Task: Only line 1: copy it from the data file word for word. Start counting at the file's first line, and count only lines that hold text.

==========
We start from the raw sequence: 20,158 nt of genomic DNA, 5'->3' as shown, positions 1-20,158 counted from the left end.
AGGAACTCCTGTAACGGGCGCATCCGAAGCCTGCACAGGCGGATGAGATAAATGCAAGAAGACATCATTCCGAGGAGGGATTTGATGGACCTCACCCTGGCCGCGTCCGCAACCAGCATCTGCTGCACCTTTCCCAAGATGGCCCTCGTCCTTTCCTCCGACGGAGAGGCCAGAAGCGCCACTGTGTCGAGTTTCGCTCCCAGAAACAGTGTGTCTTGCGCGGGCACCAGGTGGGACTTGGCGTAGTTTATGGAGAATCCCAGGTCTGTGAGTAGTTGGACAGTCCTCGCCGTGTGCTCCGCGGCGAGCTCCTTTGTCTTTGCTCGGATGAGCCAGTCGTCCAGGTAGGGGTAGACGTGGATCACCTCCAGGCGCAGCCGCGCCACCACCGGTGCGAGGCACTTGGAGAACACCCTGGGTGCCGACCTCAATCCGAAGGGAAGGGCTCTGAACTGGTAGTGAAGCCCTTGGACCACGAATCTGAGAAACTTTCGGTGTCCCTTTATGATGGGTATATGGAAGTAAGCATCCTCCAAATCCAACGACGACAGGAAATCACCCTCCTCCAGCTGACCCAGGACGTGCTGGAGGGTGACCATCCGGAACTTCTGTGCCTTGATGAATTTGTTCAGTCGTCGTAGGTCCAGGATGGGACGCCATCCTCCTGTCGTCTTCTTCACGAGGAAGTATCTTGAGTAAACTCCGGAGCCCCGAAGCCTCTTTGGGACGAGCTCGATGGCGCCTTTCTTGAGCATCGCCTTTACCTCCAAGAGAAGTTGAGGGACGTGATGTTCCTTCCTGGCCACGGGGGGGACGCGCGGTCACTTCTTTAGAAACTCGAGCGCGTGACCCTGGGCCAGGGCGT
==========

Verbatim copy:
We start from the raw sequence: 20,158 nt of genomic DNA, 5'->3' as shown, positions 1-20,158 counted from the left end.